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I felt a little burst of energy around 16 km. My legs suddenly felt light. I kinda felt like I was floating above the ground as I ran. I briefly thought, “this is the moment you pass out.”

17 km. Only 4 more to go.

1 km. WHat the actual f—?! Oh, that was the for the 5 km run. lol! I literally laughed out loud.

I was taking more walk breaks. Probably every 400 m now but only for about 15-30 seconds.

18km. I grabbed my phone and texted my friend who was volunteering for the marathon and who asked me to let her know when I was close.

IMG_046319 km. “What street am I on? Why can’t I see the finish line? Is that my name on that sign?” It was! It was my friend and I ran over to her and gave her a high-five. I wanted to stop right there. I didn’t want to go on. I ran some more, I walked some more. The cheers got louder. I saw a sign that said 500 m to go. Seriously?  Then 400 m. I walked for about 15 seconds but then felt embarrassed. 300 m. “Just start running. Don’t stop“. And I didn’t. 200 m. I want to die. 100 m. Is that the finish? Don’t trip. Watch the ground. Don’t look up. I think I just crossed the finish line. Thank f#&$ing Christ.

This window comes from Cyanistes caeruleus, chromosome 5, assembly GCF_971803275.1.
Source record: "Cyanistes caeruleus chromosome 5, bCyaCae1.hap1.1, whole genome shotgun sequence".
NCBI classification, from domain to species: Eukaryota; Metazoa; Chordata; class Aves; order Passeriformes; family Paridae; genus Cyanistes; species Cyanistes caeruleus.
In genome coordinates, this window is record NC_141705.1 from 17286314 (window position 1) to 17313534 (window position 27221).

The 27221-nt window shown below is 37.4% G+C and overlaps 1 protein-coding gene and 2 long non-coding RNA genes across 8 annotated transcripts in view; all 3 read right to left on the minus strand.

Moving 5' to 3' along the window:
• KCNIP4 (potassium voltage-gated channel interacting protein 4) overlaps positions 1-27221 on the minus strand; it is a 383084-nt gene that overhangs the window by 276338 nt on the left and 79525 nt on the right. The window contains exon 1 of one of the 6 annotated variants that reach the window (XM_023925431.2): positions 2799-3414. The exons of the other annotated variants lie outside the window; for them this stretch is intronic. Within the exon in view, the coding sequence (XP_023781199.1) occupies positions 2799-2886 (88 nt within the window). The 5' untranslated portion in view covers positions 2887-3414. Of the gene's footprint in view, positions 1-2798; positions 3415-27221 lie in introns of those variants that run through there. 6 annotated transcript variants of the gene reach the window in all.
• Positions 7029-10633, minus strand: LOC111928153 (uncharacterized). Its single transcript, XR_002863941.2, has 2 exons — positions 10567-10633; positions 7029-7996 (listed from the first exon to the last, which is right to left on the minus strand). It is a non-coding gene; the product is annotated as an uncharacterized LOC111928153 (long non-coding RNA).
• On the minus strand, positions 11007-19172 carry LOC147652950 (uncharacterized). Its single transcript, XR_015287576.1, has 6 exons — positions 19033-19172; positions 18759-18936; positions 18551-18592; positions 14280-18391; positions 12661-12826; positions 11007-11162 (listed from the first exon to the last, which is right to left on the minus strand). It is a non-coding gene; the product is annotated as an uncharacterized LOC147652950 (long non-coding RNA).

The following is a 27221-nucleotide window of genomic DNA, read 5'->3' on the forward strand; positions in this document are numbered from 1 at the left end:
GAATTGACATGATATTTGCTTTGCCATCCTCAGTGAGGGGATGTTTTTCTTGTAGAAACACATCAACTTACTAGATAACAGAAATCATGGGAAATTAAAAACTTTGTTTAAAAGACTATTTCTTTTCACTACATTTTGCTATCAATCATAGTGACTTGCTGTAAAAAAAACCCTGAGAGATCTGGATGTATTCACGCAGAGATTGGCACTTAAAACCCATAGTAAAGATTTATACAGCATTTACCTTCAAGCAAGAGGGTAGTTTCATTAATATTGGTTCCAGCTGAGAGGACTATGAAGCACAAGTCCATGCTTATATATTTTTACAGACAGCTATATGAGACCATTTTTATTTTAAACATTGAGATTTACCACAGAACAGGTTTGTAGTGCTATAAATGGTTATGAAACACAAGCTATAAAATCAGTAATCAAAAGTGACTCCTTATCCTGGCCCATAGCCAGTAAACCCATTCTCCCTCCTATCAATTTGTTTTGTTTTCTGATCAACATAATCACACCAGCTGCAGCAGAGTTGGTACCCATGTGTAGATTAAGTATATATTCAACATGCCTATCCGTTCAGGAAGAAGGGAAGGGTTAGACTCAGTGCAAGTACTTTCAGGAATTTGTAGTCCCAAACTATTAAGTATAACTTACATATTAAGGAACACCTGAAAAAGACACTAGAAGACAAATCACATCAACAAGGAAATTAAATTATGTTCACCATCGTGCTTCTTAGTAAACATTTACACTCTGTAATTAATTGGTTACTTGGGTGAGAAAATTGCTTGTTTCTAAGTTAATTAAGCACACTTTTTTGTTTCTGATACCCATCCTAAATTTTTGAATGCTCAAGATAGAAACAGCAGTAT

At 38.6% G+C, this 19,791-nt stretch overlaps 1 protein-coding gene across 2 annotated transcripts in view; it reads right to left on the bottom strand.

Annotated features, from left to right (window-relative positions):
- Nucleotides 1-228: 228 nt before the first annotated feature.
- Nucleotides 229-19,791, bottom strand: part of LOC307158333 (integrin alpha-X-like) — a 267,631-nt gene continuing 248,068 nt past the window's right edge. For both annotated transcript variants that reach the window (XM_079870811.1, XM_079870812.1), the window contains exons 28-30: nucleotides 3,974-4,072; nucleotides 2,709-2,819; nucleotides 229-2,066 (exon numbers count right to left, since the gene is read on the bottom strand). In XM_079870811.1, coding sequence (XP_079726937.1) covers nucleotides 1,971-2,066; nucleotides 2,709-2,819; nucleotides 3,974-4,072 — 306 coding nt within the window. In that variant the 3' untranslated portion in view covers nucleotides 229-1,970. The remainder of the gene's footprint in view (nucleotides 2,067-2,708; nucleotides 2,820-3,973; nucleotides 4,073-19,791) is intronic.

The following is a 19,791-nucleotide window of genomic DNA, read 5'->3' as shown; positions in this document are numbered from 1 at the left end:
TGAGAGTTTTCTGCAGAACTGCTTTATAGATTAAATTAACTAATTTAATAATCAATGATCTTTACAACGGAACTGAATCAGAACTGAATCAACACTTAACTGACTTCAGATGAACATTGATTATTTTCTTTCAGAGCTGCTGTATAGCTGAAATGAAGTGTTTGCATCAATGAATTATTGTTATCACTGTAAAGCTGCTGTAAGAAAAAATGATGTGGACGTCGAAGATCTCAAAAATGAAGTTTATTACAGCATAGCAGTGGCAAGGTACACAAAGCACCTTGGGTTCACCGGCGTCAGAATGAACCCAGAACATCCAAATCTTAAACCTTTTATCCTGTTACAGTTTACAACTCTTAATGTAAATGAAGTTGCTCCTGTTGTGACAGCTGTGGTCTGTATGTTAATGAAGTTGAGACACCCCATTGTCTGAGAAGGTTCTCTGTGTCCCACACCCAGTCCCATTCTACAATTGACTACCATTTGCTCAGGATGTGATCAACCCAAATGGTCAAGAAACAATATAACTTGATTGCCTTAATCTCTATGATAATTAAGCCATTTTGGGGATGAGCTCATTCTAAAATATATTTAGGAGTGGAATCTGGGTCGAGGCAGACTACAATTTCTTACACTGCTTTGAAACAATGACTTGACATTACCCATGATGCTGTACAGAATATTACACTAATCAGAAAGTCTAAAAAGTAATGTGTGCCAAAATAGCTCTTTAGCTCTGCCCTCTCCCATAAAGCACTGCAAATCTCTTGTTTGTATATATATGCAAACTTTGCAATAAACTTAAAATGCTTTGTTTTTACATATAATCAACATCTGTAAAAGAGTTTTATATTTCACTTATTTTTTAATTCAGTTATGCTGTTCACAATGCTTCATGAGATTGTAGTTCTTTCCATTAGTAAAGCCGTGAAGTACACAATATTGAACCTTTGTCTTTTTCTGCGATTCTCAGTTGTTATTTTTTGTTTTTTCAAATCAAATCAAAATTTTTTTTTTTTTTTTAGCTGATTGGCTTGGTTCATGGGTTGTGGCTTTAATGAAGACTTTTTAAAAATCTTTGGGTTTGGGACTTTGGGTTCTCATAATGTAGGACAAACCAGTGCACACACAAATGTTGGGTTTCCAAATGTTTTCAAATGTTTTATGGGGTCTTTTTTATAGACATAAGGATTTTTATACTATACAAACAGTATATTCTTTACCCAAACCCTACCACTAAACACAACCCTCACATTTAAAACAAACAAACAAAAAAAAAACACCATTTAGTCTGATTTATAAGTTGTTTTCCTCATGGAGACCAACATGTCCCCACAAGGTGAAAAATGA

IMG_0464I walked. I felt dizzy. I grabbed a solar blanket thing. I got my medal. I was surprised now heavy it felt. I just kept walking. In a daze. I forgot to drink water. I texted my husband. Took a really bad selfie and sent it to him. I went to go find my other friend who was waiting for me with a coffee. (Bad idea, by the way, the coffee).

We found each other. I could barely talk. She hugged me. She looked like she’d been crying. She took a few pictures. I found the food line. I ate my banana. I ate the yogurt. I forgot to drink water.

Home. Nauseated. Stomach hurt. Wanted to puke. Never, ever want to feel that way again. What have I done to my body?